#WorldEnvironmentDay# What’s different?


World Environment Day comes and goes. Pledges are made to the earth that we will be better and more responsible citizens but it ends there. Between words and actions is a huge gap. This year’s theme for observing World Environment Day is “Beat Plastic Pollution.” Humans have short memories, else this is not the first time that the slogan Beat Plastic Pollution was coined. The same slogan was used by the United Nations Environment Programme (UNEP) way back in 2018 but nothing has changed. Studies galore have pointed to the fact that plastic use has not reduced. In the past as many as 25 states had banned plastic with some form of state notification within their own jurisdictions. In Meghalaya, the first ban on plastics dates back to 1998. But all these bans had a very limited impact on the ground. The ban on plastics is defeated by relaxing norms of micron thickness used. Plastic producing mercenaries know how to get around these compliances. Currently in India only 10% or 20% of plastic items are banned and packaging material is still untouched. Every item bought whether food, clothes and other utilities are plastic wrapped.
The UNEP states that there are many small things that individuals can do on a day-to-day basis to stop plastic pollution and lists 8 of them. Among these 8 the UNEP points to rivers as being the direct pathways of plastic debris which ultimately lands up into the ocean. The UNEP urges people to help join a river clean-up group and benefit the ecosystem. But this too is easier said than done. Some groups in Shillong have been cleaning rivers since 2019 at least twice a month. Their concern is that people residing nearest to the rivers and in fact building on rivers are the biggest polluters but they never ever join river clean-ups. The bulk of garbage in rivers is inevitable plastics but they also include huge chunks of plastic bottles. Hotels and restaurants should take the lead by providing water dispensers and glasses instead of adding tons of plastic bottles which may be recycled but which leave behind micro plastic residues that are ingested by humans and animals.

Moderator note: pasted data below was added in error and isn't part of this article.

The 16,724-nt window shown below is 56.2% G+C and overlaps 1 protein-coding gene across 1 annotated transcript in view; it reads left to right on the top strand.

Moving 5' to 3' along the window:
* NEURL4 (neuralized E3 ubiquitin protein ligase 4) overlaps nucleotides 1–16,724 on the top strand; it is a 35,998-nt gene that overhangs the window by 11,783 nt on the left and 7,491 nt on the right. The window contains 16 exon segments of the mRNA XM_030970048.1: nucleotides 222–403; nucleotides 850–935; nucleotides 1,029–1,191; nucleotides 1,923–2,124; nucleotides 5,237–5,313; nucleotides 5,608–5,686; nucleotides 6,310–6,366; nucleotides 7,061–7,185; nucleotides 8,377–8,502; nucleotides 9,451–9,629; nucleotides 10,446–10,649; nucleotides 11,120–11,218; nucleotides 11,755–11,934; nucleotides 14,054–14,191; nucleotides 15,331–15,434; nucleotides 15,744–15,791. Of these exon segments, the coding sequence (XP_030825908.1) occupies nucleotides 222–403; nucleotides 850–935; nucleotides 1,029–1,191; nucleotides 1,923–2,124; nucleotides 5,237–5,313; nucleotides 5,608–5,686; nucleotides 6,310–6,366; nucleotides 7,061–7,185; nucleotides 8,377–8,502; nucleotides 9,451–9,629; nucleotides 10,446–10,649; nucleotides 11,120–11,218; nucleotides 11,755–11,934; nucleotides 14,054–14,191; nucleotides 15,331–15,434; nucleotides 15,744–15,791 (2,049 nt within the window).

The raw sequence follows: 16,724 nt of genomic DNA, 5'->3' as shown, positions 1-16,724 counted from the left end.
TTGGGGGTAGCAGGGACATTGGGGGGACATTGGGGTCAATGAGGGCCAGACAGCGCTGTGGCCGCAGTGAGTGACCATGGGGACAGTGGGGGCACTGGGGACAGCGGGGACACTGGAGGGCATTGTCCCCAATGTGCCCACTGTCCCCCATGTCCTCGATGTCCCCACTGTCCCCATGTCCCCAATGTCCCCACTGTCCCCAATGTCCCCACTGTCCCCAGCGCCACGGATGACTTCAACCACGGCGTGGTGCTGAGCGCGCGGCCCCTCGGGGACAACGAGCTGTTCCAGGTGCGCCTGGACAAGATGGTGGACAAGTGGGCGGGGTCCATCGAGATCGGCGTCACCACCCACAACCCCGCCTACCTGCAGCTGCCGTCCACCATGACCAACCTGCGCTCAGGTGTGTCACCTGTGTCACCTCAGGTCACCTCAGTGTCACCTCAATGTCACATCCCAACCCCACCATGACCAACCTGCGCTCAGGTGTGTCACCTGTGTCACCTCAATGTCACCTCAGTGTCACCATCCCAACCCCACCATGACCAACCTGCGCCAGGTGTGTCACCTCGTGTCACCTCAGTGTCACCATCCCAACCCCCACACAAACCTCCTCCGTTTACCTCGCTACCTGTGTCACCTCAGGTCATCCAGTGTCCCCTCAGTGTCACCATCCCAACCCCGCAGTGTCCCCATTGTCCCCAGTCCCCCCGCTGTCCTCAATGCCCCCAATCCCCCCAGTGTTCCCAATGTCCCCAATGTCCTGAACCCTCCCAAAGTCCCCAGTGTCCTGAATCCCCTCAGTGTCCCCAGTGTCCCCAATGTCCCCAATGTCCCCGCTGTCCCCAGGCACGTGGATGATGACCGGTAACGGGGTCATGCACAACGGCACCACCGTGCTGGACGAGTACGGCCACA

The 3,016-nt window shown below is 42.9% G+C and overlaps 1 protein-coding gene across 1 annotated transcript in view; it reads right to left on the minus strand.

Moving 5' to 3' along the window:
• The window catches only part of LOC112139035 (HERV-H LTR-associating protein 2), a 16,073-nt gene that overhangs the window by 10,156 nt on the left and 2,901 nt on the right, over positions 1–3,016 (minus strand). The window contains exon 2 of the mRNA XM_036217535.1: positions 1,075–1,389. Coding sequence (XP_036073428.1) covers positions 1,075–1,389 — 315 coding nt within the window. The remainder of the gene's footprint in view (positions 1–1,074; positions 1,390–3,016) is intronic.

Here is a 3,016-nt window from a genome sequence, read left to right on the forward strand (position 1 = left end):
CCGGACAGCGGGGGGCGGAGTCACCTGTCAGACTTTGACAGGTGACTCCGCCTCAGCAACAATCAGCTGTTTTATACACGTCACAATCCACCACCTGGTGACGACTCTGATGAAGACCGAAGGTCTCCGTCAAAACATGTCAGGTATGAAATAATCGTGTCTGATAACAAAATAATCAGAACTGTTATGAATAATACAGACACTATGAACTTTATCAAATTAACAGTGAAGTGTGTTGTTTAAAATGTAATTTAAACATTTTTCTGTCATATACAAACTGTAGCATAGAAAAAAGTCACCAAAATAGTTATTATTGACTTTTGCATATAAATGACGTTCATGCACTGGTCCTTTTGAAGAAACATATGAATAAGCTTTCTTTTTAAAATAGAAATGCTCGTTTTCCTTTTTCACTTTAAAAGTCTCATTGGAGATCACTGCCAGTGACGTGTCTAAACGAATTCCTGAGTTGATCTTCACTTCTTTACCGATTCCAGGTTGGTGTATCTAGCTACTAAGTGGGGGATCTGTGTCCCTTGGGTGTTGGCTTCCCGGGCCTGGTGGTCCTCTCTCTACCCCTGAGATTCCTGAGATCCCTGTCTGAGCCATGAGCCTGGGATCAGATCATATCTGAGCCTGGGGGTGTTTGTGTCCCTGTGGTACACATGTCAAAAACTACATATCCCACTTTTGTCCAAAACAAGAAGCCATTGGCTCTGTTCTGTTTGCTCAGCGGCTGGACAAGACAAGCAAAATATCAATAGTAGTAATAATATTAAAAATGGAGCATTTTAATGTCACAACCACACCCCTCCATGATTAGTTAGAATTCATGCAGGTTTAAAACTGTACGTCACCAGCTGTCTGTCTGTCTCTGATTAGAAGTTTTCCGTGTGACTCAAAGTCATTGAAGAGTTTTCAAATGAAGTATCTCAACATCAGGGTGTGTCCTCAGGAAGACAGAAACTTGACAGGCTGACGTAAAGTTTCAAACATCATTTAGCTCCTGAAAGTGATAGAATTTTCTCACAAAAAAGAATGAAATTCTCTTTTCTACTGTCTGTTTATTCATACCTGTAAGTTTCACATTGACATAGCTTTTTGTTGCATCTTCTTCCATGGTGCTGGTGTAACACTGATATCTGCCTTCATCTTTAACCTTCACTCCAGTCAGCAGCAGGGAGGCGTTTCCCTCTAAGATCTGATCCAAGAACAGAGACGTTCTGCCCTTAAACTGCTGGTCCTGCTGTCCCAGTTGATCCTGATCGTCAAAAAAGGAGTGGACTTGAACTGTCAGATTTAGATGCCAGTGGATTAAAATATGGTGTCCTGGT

India and the State of Meghalaya has invested a phenomenal sum in awareness campaigns but the results are abysmal. A time has come for the state to use its penal powers against polluters in the “Polluter pays principle.” It is also important to ramp up the waste collection and management systems not just in the state capital and district headquarters but also in the rural hamlets where plastic pollution is gaining momentum. World Environment Day has to go beyond the June 5 symbolic observation. The school syllabus must include field work for students where they adopt a river and clean it regularly apart from also making all educational institutions plastic free zones. Children need to learn to care for the environment too.